Multivariate control of root biomass in a semi-arid grassland on the Loess Plateau, China
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- Zhu, H., Fu, B., Lv, N. et al. Plant Soil (2014) 379: 315. doi:10.1007/s11104-014-2067-z
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Root biomass has long been under-represented in biodiversity–ecosystem functioning studies, despite its dominance in biomass in many arid and semi-arid ecosystems. We aimed to explore the multivariate control over root biomass by plant diversity, together with other biotic and abiotic factors and to evaluate the relative importance of these factors.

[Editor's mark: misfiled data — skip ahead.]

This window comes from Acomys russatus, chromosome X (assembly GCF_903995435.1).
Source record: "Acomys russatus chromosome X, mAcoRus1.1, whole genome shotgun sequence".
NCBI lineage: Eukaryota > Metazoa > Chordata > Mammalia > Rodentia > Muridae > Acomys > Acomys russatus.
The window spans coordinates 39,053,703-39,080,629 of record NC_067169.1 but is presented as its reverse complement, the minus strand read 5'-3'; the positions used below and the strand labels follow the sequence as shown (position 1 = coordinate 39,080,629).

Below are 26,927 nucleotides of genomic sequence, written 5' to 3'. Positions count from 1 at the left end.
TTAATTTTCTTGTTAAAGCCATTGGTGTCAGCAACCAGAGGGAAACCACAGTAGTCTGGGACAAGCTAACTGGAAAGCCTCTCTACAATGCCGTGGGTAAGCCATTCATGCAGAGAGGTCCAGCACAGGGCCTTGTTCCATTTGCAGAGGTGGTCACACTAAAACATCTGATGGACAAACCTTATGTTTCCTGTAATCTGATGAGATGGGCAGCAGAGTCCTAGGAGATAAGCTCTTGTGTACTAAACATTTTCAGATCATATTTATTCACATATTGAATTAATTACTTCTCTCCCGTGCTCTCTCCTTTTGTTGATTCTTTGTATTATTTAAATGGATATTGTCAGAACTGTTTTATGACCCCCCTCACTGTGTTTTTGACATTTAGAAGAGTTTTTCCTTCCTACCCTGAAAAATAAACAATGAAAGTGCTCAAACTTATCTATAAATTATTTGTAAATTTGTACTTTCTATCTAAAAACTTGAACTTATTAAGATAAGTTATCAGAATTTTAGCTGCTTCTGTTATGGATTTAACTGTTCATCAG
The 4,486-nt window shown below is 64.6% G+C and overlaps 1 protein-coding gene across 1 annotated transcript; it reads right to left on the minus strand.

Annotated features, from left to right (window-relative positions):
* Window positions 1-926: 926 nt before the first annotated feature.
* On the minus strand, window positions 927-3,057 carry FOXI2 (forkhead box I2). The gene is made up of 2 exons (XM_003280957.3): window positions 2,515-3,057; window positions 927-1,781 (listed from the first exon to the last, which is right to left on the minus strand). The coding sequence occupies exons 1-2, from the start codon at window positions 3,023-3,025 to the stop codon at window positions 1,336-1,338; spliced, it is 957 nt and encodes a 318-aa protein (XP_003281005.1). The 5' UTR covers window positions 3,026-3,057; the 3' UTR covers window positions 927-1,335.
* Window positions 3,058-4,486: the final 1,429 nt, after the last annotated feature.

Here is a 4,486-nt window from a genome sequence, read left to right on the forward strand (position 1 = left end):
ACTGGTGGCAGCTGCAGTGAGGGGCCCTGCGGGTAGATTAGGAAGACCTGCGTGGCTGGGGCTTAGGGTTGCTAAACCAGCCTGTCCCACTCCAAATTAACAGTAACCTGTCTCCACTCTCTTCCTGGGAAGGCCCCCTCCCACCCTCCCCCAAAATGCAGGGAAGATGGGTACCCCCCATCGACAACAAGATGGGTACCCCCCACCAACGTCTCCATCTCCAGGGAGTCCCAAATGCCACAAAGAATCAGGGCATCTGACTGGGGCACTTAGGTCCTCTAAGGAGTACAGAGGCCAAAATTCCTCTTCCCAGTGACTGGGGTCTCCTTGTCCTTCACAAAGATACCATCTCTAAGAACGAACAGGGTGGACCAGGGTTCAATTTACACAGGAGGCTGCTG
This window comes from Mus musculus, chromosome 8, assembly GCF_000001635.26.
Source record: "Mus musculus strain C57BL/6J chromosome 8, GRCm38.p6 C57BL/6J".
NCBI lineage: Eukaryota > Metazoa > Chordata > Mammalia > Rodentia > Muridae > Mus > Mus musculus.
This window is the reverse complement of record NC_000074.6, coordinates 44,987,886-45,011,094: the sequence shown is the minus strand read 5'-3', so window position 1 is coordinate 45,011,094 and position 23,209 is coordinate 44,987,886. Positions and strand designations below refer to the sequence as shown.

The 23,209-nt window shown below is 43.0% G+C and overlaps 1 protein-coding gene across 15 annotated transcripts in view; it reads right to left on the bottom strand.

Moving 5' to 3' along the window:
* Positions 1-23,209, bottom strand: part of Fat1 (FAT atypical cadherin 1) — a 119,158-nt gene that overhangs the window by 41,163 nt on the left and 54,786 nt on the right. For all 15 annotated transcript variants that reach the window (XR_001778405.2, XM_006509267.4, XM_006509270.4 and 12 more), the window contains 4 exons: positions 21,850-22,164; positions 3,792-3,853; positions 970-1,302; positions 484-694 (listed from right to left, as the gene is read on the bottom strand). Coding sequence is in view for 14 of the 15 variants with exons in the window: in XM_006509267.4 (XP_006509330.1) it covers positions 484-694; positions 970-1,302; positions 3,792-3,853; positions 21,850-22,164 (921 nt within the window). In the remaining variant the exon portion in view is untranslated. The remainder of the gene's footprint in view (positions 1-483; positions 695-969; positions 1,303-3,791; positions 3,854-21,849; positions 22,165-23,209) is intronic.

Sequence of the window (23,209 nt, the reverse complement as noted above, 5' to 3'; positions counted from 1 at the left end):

Above- and below-ground traits of 13 communities and soil properties were measured in semi-arid grasslands on the Loess Plateau, China. Structural equation modeling (SEM) was used to evaluate the relative importance of the community and soil characteristics, emphasizing the direct and indirect effects of plant diversity on root biomass.
Significant indirect effects of plant species richness on root biomass were found, although no direct correlation was detected between them. In the indirect pathways, plant species richness showed a positive effect on soil total nitrogen, but a significant negative influence on soil total carbon. Soil total nitrogen and plant diversity had the largest and smallest total effect respectively on root biomass in the model.
Plant species richness was not the strongest determinant of root biomass but had a significant indirect effect, mediated through soil total carbon and nitrogen. This study suggests that greater plant species richness, through a positive influence on soil total nitrogen, may indirectly promote root carbon stock.